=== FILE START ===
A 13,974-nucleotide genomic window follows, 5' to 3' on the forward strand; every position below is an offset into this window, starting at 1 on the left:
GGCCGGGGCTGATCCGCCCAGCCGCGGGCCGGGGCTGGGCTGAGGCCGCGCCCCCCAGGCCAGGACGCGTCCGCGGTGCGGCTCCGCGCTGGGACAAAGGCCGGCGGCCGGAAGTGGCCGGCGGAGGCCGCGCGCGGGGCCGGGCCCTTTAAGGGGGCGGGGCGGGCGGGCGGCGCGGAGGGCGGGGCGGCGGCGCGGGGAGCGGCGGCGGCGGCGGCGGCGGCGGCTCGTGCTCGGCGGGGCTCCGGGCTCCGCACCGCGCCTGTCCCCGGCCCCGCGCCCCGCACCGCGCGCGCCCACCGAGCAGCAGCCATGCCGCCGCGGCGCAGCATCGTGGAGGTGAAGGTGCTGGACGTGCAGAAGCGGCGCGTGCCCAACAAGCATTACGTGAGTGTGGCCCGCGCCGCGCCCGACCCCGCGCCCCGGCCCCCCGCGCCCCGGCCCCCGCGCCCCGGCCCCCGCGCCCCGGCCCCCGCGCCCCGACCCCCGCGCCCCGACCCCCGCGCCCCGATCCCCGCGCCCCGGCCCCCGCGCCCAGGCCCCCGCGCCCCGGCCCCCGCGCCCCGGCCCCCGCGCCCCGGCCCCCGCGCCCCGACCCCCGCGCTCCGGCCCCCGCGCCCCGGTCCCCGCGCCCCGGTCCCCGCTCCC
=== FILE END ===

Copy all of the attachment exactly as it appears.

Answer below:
A 13,974-nucleotide genomic window follows, 5' to 3' on the forward strand; every position below is an offset into this window, starting at 1 on the left:
GGCCGGGGCTGATCCGCCCAGCCGCGGGCCGGGGCTGGGCTGAGGCCGCGCCCCCCAGGCCAGGACGCGTCCGCGGTGCGGCTCCGCGCTGGGACAAAGGCCGGCGGCCGGAAGTGGCCGGCGGAGGCCGCGCGCGGGGCCGGGCCCTTTAAGGGGGCGGGGCGGGCGGGCGGCGCGGAGGGCGGGGCGGCGGCGCGGGGAGCGGCGGCGGCGGCGGCGGCGGCGGCTCGTGCTCGGCGGGGCTCCGGGCTCCGCACCGCGCCTGTCCCCGGCCCCGCGCCCCGCACCGCGCGCGCCCACCGAGCAGCAGCCATGCCGCCGCGGCGCAGCATCGTGGAGGTGAAGGTGCTGGACGTGCAGAAGCGGCGCGTGCCCAACAAGCATTACGTGAGTGTGGCCCGCGCCGCGCCCGACCCCGCGCCCCGGCCCCCCGCGCCCCGGCCCCCGCGCCCCGGCCCCCGCGCCCCGGCCCCCGCGCCCCGACCCCCGCGCCCCGACCCCCGCGCCCCGATCCCCGCGCCCCGGCCCCCGCGCCCAGGCCCCCGCGCCCCGGCCCCCGCGCCCCGGCCCCCGCGCCCCGGCCCCCGCGCCCCGACCCCCGCGCTCCGGCCCCCGCGCCCCGGTCCCCGCGCCCCGGTCCCCGCTCCC